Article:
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Distance education environments can take many forms, from asynchronous to blended synchronous environments. Blended synchronous learning environment (BSLE) can be defined as an innovative setting in which students can decide to attend classes either face-to-face or via a synchronous virtual connection. Many educators are unfamiliar teaching in BSLE because of lack of experience or exposure to this delivery method. Thus, it is important to understand the optimal organisational structures and the effective management of BSLE courses to facilitate student learning and interaction. Seeking to understand this teaching method, an exploratory mixed-method study was conducted to examine graduate students’ perceptions of the BSLE. Quantitative and qualitative data was collected from a questionnaire and analysed. The findings revealed that students were satisfied with the BSLE, interactions, and the instructor. However, findings showed that the instructor divided attention between face-to-face and online synchronous students, which can cause cognitive overload and compromise the quality of instruction. Additionally, this study suggests that technical difficulties can affect students’ satisfaction with BSLE courses. Implications for further research and limitations are discussed.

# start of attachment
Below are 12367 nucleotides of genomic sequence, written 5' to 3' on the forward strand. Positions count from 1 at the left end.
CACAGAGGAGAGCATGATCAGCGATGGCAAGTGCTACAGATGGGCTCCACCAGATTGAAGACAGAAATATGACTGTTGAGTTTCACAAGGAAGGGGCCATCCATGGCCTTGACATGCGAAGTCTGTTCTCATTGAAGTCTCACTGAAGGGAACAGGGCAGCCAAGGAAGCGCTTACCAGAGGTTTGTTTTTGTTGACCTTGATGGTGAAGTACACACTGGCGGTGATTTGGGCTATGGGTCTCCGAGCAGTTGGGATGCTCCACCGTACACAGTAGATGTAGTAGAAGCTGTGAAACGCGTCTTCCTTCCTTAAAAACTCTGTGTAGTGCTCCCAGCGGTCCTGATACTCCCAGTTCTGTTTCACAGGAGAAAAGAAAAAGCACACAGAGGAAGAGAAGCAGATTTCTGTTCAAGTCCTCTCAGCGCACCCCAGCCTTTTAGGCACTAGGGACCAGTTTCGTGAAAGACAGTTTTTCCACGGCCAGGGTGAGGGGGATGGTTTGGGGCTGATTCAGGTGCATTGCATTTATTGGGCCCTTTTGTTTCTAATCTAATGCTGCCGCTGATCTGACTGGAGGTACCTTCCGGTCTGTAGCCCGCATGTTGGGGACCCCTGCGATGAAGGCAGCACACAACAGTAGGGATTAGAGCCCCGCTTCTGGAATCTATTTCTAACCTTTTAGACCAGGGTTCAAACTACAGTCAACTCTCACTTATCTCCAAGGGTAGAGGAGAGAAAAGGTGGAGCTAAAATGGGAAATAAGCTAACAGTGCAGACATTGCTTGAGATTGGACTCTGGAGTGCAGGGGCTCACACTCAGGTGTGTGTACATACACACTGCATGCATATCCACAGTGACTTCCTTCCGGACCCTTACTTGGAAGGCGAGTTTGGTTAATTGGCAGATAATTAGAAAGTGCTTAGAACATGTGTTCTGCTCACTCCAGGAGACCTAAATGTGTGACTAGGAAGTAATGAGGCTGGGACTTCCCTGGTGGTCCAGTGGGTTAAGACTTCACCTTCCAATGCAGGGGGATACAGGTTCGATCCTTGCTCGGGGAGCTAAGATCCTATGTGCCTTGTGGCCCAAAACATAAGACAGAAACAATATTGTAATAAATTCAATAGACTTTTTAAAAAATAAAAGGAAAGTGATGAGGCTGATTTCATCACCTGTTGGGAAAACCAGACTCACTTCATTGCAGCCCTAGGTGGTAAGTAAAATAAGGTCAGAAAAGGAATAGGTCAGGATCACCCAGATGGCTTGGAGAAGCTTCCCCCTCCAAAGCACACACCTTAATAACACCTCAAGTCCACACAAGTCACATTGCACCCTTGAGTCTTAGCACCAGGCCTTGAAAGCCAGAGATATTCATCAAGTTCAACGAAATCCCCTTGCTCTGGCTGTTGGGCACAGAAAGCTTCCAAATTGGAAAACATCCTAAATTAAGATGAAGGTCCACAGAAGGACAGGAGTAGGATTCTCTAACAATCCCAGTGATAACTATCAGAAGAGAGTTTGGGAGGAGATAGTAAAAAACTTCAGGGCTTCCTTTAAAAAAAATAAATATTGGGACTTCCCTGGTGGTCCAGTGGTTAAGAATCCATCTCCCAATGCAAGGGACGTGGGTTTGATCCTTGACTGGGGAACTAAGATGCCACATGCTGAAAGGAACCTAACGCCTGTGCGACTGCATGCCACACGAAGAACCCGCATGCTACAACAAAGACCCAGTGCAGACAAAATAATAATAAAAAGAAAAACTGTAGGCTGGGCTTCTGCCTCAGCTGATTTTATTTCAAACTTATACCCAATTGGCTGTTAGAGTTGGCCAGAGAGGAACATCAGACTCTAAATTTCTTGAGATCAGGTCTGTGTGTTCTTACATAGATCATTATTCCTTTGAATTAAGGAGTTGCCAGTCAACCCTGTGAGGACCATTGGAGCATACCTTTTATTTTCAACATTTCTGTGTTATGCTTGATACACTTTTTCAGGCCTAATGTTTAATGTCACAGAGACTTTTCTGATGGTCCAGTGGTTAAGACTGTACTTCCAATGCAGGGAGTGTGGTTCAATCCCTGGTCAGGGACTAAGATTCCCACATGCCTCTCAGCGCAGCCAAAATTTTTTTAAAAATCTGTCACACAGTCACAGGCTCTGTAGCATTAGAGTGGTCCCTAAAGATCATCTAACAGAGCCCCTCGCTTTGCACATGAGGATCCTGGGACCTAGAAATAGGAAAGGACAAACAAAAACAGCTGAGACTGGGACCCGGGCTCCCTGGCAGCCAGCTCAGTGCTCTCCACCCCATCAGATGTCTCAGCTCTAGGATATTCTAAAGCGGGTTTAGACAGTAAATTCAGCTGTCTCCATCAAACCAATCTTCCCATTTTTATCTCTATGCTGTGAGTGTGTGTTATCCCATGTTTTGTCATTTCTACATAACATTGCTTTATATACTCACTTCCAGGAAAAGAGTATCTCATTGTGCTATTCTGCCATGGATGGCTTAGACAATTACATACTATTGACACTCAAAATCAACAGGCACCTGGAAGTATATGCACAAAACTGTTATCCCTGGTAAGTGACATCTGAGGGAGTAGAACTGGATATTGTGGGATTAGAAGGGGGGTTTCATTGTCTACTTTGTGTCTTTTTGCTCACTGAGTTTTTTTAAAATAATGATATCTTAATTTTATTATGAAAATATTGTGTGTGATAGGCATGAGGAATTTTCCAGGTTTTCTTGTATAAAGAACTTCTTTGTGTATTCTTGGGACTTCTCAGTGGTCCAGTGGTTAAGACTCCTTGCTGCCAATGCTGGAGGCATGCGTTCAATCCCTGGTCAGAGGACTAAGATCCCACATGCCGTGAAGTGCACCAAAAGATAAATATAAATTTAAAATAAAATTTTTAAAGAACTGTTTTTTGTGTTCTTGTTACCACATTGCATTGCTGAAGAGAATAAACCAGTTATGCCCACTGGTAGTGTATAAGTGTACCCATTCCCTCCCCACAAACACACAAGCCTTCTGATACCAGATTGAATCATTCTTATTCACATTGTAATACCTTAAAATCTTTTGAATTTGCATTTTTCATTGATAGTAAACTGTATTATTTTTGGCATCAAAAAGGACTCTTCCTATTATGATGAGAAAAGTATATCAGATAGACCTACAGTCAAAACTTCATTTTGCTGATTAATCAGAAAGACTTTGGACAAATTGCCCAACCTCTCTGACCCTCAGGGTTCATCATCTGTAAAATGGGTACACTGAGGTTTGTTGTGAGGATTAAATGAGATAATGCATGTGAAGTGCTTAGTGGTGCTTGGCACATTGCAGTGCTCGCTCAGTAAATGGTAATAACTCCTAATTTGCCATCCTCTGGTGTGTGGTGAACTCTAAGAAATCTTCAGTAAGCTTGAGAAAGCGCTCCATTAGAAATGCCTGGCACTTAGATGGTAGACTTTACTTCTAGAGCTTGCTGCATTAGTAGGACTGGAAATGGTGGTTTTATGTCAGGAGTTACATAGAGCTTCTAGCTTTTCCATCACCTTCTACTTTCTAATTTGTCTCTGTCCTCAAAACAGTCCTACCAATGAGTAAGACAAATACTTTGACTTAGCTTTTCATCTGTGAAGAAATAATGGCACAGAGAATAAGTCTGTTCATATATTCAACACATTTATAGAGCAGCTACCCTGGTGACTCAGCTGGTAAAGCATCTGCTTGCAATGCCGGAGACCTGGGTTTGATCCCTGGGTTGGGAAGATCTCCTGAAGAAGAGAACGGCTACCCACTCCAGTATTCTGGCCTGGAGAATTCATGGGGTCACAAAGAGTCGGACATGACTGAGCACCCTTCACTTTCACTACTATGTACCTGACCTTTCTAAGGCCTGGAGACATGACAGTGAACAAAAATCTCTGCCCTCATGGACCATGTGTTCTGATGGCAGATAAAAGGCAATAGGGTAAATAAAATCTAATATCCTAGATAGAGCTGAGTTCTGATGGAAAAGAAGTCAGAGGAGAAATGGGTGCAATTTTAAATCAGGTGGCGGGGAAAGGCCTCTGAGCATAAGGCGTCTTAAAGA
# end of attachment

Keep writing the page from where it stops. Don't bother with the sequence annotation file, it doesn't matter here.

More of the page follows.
Students Motives and Satisfaction with Studies in the Area of Natural Sciences and Their Willingness to Continue Studies in Teacher Education
Natural sciences teachers have a key role to play in creating knowledge and skills. However, Estonian students' interest in studying natural sciences and their willingness to continue studies in teacher education have decreased. This study was designed to assess: 1) how clear the students' motives to study natural sciences was; 2) how the clarity of motives relate to student satisfaction with their studies and 3) how student satisfaction with studies relate to their interest in continuing studies in teacher education. The participants of the study (N=92) were natural sciences students at Tallinn University. The data was collected using an adapted Learning and Studying Questionnaire by Entwistle et al. (2002) and questions designed by the authors of the study. The SPSS programme was used to analyse the data. The results of the study show that carefully planned curriculum selection and positive learning experiences increase student willingness to choose teacher education.
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